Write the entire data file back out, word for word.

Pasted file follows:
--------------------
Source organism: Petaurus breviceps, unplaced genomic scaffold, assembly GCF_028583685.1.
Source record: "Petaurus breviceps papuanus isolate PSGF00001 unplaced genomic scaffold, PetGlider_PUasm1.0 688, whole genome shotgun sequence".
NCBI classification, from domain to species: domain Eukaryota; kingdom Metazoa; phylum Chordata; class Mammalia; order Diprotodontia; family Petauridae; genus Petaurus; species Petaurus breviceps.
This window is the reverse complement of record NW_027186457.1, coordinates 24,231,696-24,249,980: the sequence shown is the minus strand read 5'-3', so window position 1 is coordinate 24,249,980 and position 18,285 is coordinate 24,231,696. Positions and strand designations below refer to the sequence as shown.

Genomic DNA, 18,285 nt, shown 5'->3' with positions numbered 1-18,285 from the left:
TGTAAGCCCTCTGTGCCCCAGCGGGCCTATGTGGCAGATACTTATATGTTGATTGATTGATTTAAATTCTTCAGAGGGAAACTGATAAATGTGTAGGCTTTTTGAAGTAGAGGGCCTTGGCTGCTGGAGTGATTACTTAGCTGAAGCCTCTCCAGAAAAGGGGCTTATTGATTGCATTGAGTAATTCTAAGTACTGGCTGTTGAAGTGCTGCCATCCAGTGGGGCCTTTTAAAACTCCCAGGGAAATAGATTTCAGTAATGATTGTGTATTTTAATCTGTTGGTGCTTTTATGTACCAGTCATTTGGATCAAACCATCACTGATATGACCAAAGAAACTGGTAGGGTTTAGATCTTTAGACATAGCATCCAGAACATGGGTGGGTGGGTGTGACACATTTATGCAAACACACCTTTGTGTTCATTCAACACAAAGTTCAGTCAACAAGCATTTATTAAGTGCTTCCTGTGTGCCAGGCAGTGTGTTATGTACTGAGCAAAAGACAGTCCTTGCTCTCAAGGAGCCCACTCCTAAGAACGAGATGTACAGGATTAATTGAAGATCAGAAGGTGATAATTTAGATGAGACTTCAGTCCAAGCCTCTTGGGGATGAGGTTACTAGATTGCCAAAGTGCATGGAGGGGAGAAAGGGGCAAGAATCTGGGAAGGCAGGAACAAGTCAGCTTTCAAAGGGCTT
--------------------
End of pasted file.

Source organism: Petaurus breviceps, unplaced genomic scaffold, assembly GCF_028583685.1.
Source record: "Petaurus breviceps papuanus isolate PSGF00001 unplaced genomic scaffold, PetGlider_PUasm1.0 688, whole genome shotgun sequence".
NCBI classification, from domain to species: domain Eukaryota; kingdom Metazoa; phylum Chordata; class Mammalia; order Diprotodontia; family Petauridae; genus Petaurus; species Petaurus breviceps.
This window is the reverse complement of record NW_027186457.1, coordinates 24,231,696-24,249,980: the sequence shown is the minus strand read 5'-3', so window position 1 is coordinate 24,249,980 and position 18,285 is coordinate 24,231,696. Positions and strand designations below refer to the sequence as shown.

Genomic DNA, 18,285 nt, shown 5'->3' with positions numbered 1-18,285 from the left:
TGTAAGCCCTCTGTGCCCCAGCGGGCCTATGTGGCAGATACTTATATGTTGATTGATTGATTTAAATTCTTCAGAGGGAAACTGATAAATGTGTAGGCTTTTTGAAGTAGAGGGCCTTGGCTGCTGGAGTGATTACTTAGCTGAAGCCTCTCCAGAAAAGGGGCTTATTGATTGCATTGAGTAATTCTAAGTACTGGCTGTTGAAGTGCTGCCATCCAGTGGGGCCTTTTAAAACTCCCAGGGAAATAGATTTCAGTAATGATTGTGTATTTTAATCTGTTGGTGCTTTTATGTACCAGTCATTTGGATCAAACCATCACTGATATGACCAAAGAAACTGGTAGGGTTTAGATCTTTAGACATAGCATCCAGAACATGGGTGGGTGGGTGTGACACATTTATGCAAACACACCTTTGTGTTCATTCAACACAAAGTTCAGTCAACAAGCATTTATTAAGTGCTTCCTGTGTGCCAGGCAGTGTGTTATGTACTGAGCAAAAGACAGTCCTTGCTCTCAAGGAGCCCACTCCTAAGAACGAGATGTACAGGATTAATTGAAGATCAGAAGGTGATAATTTAGATGAGACTTCAGTCCAAGCCTCTTGGGGATGAGGTTACTAGATTGCCAAAGTGCATGGAGGGGAGAAAGGGGCAAGAATCTGGGAAGGCAGGAACAAGTCAGCTTTCAAAGGGCTT